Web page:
Survey: Government IT spending to grow 5 percent over five years

Public-sector spending on commercial information technology and support services is expected to grow about 5 percent in the next five years, from $66 billion in 2007 to about $90 billion in 2013, according to a new survey by Houston business advisory firm EquaTerra.

The increase reflects government efforts to deal with constrained budgets, under-funded mandates and the wave of retiring baby boomers from government service, EquaTerra said in its "2Q08 Public Sector IT, Business and Mission Support Pulse Survey."

The survey found that service providers are optimistic about the near future, with 41 percent saying they expect third-quarter government demand to increase. Thirty percent reported their second-quarter pending deals were up quarter over quarter.

Nearly half the service providers polled said current market conditions are driving increased demand, "despite the predictable pre-election slowdown in anticipation of reallocation of government spending."

"Most public-sector managers are struggling to get the job done with outdated technology, cumbersome business processes and loss of institutional know-how as senior staff retires," Stan Lepeak, managing director of research at EquaTerra, said in a statement. "Many see outsourcing as the most viable way to cope."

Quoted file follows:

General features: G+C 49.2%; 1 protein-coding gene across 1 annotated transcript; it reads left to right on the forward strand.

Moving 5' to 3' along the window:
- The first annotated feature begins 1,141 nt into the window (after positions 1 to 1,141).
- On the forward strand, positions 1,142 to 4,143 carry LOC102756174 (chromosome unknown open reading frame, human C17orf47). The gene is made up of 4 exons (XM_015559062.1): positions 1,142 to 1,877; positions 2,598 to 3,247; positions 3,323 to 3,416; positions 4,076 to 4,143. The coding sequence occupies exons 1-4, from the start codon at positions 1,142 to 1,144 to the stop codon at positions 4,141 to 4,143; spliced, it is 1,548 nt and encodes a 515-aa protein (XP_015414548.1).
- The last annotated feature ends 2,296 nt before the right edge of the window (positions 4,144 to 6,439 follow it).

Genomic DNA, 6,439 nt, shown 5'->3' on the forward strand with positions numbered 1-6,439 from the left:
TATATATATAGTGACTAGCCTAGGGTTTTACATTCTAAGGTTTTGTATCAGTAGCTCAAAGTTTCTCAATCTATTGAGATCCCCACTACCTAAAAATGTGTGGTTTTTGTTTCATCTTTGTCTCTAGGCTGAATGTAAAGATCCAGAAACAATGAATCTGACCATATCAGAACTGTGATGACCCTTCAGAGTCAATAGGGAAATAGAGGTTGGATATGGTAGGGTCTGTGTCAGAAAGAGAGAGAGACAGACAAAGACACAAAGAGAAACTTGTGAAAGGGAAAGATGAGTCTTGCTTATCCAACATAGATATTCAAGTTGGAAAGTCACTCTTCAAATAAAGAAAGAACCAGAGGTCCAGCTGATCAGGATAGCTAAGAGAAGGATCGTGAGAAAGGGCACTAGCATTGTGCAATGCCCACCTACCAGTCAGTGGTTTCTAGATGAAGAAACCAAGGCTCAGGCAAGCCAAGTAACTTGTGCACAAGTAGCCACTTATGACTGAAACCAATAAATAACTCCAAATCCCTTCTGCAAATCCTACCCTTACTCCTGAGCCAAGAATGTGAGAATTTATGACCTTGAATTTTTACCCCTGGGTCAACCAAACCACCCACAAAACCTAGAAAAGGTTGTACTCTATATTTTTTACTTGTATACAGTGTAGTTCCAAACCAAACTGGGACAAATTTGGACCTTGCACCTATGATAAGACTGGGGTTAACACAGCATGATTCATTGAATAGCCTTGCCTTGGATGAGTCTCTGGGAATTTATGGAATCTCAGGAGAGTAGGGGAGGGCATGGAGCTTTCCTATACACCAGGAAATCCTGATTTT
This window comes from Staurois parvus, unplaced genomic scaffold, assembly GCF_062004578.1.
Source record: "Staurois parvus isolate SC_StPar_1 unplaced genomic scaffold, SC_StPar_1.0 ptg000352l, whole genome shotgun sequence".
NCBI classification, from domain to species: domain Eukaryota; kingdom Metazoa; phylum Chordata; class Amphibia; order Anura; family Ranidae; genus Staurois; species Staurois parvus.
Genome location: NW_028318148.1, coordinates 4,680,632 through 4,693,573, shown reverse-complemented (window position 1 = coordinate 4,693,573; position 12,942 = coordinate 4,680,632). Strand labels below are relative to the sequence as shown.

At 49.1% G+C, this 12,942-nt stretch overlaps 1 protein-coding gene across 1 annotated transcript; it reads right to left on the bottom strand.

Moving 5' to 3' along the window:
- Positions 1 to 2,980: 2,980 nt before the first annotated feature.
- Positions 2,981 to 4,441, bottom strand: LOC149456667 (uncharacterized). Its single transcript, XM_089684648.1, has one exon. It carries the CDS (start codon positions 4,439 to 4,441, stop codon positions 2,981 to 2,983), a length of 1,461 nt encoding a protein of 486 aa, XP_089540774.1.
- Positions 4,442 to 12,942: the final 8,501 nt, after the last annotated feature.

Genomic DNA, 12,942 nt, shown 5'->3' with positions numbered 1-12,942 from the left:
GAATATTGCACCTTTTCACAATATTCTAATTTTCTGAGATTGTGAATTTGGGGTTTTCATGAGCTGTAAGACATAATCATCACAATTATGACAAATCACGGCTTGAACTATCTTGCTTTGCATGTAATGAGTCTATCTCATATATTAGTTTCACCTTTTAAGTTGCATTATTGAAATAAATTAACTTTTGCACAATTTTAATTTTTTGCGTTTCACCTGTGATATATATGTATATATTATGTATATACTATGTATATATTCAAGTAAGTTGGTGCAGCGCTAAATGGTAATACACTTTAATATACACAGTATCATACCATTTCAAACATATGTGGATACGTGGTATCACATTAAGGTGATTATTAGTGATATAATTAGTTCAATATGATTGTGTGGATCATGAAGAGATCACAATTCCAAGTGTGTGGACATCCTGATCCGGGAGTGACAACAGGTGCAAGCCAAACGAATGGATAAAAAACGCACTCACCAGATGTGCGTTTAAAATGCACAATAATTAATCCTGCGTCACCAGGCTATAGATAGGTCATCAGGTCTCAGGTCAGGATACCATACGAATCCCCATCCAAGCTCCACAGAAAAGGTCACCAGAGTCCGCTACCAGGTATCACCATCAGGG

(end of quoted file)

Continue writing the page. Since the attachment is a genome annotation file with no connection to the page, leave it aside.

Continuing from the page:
But respondents said they expected project-based contracts rather than outsourcing awards to remain the preferred method of engaging service providers.

Projects that deliver near-term reductions in operating costs are also accelerating, according to EquaTerra. Forty-six percent of service providers polled said the main impetus in government outsourcing was cost reduction or cost avoidance.

They cited as the hottest emerging outsourcing needs IT modernization, including software-as-a-service solutions, migration from legacy systems, human resources recruitment efforts and IT to automate various work tasks.

EquaTerra officials said the survey was the first the company has conducted that focuses on all segments of the public-sector market, including civilian, defense, health care, education and nonprofit.

About the Author

David Hubler is the former print managing editor for GCN and senior editor for Washington Technology. He is freelance writer living in Annandale, Va.

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